Spring is in the air, and while the first signs of buds blooming are welcoming, for seasonal allergy sufferers it’s a never-ending cycle of tissue and allergy medication. Experts warn that seasonal allergies are expected to worsen, and climate change is largely to blame.
A recent study found that rising temperatures could present a double whammy to allergy sufferers: a longer pollen season, and increased pollen production.
Researcher Yingxiao Zhang said that more pollen and longer seasons will increase the likelihood of seasonal allergies and it could intensify the reactions as well.
“It can make people who already have the allergy have more severe reactions, and it can also make more people become sensitive to pollen,” said Zhang.
According to a 2017 Statistics Canada survey, just more than 27 per cent of Canadians 12 and older reported having allergies diagnosed after a test. Of those who reported having an allergy, pollen and grasses were the most common triggers.
The Aerobiology Research Laboratories has been collecting data on pollen across Canada for 25 years, and has noticed the correlation of longer warmer seasons along with an uptick of pollen in the air, said Daniel Coates, the laboratory’s director.
“Definitely in the last 10 to 12 years or so, there’s higher concentrations of pollen and a longer season,” said Coates. Part of the reason is the higher temperatures and longer growing seasons, which produce more pollen, he explained.
Asthma Canada noted that in Canada, tree pollen peaks in the spring (late April to May), while grass and weed pollen peaks from late May to mid-July.
For seasonal allergy sufferers like Julia Timewell, a nursing student at Algonquin College, the spring season feels like a never-ending cycle.
“Every year I have to stock up on Kleenex and allergy medication like it’s going out of style,” said Timewell.
She enjoys going on daily walks through her neighbourhood, but during the spring, the walks can become unbearable. “The relentless sneezing, watery eyes, and congestion keep me from leaving my home,” said Timewell.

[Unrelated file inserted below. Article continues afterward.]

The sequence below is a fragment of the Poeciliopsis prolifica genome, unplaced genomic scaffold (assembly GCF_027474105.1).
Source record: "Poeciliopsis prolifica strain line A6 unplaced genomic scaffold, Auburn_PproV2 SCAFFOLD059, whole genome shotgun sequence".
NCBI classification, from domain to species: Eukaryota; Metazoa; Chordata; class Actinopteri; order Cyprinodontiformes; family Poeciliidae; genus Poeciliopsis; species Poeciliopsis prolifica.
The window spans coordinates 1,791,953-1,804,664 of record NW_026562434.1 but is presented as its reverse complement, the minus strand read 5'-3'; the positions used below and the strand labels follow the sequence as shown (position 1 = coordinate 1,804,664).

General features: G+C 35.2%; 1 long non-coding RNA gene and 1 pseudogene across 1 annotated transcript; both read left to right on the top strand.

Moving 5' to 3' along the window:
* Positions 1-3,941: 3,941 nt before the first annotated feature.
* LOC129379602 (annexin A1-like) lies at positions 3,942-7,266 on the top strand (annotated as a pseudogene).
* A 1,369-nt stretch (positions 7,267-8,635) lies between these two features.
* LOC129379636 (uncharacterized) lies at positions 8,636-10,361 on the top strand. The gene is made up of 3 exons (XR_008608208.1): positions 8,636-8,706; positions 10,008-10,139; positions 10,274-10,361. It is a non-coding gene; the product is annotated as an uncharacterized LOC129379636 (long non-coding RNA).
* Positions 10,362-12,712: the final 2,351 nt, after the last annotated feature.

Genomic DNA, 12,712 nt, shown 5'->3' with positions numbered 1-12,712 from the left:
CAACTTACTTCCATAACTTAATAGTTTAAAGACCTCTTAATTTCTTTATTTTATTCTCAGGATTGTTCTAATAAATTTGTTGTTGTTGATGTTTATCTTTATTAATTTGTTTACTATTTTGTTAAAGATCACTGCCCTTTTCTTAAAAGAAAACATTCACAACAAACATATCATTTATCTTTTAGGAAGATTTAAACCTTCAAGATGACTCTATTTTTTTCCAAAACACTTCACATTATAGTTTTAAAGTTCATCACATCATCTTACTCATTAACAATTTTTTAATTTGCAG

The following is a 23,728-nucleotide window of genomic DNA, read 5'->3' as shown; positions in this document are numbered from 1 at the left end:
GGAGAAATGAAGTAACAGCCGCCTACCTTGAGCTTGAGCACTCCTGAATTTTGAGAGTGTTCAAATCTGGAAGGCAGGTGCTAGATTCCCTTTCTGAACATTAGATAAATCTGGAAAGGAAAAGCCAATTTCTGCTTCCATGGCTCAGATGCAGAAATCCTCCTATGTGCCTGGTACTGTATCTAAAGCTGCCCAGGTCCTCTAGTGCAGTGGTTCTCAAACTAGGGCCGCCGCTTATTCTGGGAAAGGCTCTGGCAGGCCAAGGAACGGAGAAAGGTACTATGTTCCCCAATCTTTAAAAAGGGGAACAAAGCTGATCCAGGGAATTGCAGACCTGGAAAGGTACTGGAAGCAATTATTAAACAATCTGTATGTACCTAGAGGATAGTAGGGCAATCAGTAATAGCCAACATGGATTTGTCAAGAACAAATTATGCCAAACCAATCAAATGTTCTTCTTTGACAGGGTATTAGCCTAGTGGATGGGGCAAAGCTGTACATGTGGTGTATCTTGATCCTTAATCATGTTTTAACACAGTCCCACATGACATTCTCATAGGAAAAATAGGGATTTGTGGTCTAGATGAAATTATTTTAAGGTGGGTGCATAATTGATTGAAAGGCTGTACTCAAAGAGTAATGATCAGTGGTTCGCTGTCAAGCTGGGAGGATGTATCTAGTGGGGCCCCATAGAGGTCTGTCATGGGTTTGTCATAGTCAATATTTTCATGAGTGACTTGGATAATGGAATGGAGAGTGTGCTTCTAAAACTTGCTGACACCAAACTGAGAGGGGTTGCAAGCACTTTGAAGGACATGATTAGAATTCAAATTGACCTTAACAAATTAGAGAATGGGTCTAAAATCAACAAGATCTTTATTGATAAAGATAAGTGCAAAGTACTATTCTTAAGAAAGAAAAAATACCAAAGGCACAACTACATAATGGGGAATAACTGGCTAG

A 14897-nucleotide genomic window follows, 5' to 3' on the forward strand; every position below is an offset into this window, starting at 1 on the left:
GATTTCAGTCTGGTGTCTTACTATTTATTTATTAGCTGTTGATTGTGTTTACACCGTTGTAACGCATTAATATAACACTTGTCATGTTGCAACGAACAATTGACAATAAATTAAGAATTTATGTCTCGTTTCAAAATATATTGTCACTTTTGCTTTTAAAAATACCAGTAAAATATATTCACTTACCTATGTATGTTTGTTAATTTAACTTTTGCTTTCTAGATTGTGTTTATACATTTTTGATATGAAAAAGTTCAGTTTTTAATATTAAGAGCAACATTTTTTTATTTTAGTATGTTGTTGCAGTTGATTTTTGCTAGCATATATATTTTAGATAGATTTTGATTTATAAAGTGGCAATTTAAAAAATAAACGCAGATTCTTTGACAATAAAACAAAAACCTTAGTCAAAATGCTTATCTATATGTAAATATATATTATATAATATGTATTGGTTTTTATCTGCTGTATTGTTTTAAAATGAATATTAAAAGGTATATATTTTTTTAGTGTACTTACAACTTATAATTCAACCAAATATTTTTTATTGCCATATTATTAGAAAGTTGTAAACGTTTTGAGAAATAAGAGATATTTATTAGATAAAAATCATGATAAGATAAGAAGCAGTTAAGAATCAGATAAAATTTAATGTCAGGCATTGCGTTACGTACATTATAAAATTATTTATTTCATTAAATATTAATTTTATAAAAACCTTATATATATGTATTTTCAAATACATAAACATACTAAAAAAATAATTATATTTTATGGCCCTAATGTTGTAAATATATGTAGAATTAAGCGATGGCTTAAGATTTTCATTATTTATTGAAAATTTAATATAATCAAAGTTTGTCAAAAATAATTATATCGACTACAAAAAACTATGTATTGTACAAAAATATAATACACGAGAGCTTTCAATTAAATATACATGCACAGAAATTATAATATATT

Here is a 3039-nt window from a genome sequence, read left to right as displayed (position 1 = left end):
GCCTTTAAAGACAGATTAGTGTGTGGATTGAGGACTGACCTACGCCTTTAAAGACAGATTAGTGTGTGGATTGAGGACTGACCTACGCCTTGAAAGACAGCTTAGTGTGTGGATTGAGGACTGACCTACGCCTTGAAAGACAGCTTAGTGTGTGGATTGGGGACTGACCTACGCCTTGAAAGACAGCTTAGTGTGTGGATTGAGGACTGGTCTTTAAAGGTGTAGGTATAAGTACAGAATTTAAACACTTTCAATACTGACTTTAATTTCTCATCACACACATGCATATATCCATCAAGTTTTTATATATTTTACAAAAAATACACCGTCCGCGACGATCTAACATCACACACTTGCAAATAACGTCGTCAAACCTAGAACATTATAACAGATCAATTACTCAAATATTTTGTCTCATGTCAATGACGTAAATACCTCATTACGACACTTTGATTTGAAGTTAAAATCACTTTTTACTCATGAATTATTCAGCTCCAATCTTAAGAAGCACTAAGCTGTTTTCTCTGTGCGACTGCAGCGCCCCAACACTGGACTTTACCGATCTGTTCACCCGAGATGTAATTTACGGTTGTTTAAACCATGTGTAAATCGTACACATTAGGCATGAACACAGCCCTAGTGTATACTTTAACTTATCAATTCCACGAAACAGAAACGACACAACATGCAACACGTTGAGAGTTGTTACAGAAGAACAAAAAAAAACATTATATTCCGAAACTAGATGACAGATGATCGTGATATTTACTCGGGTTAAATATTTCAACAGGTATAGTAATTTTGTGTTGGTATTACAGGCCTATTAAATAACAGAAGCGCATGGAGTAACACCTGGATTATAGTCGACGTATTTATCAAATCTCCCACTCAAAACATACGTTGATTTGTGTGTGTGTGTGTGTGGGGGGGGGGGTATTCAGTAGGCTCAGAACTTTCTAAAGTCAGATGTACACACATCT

“Moving to Ottawa for school from a small town, I thought my allergies would improve since there are less fields, but I was wrong,” she said.
While there are generally fewer trees in cities, it’s “not necessarily true” that city dwellers with allergies are better off than their more rural counterparts, said Coates.
A large contributor in cities are plants such as ragweed which is highly allergenic, said Coates. Tree planting policies are another factor because “cities love to plant male trees.”
Male trees don’t produce fruit or flowers, which is why cities favour them, since they are ‘cleaner.’ But male trees produce pollen. Female trees produce fruit or flowers but not pollen. The preference for male trees has sometimes been referred to as “botanical sexism.”
Zhang explained that it’s safe to say that climate change is a reason behind more extreme allergy seasons. The rising temperatures are kicking pollen-producing plants into high gear across Canada, making for a longer seasonal allergy season for annual sufferers.
Spring 2021 produced high pollen levels from Montreal to Toronto compared to the rest of Canada because of high temperatures, according to Coates.
With this year’s average temperatures, allergy sufferers in Ottawa can expect a “more or less normal season,” said Coates.
Despite mask mandates being lifted across the province in most public spaces, it may be worthwhile for spring allergy sufferers to hang onto a mask. Evidence shows that wearing a mask can help ease allergy symptoms caused by pollen.